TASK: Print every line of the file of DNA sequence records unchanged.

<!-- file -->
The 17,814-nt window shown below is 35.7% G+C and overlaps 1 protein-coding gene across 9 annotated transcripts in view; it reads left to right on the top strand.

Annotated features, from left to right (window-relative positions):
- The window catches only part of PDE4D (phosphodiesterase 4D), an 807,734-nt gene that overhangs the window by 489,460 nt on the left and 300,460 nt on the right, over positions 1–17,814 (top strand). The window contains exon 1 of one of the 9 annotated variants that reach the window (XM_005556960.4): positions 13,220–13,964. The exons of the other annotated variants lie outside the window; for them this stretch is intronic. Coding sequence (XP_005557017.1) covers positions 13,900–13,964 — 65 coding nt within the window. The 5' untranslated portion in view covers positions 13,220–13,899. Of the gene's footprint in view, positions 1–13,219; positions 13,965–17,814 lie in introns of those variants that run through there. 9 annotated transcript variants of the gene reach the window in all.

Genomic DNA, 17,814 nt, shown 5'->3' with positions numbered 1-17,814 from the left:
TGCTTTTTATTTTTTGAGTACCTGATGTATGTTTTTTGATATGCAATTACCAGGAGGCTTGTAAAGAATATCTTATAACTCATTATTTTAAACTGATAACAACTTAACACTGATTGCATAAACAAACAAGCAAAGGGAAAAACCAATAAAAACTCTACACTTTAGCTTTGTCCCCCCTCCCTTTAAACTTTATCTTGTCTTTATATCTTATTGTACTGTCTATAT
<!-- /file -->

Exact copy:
The 17,814-nt window shown below is 35.7% G+C and overlaps 1 protein-coding gene across 9 annotated transcripts in view; it reads left to right on the top strand.

Annotated features, from left to right (window-relative positions):
- The window catches only part of PDE4D (phosphodiesterase 4D), an 807,734-nt gene that overhangs the window by 489,460 nt on the left and 300,460 nt on the right, over positions 1–17,814 (top strand). The window contains exon 1 of one of the 9 annotated variants that reach the window (XM_005556960.4): positions 13,220–13,964. The exons of the other annotated variants lie outside the window; for them this stretch is intronic. Coding sequence (XP_005557017.1) covers positions 13,900–13,964 — 65 coding nt within the window. The 5' untranslated portion in view covers positions 13,220–13,899. Of the gene's footprint in view, positions 1–13,219; positions 13,965–17,814 lie in introns of those variants that run through there. 9 annotated transcript variants of the gene reach the window in all.

Genomic DNA, 17,814 nt, shown 5'->3' with positions numbered 1-17,814 from the left:
TGCTTTTTATTTTTTGAGTACCTGATGTATGTTTTTTGATATGCAATTACCAGGAGGCTTGTAAAGAATATCTTATAACTCATTATTTTAAACTGATAACAACTTAACACTGATTGCATAAACAAACAAGCAAAGGGAAAAACCAATAAAAACTCTACACTTTAGCTTTGTCCCCCCTCCCTTTAAACTTTATCTTGTCTTTATATCTTATTGTACTGTCTATAT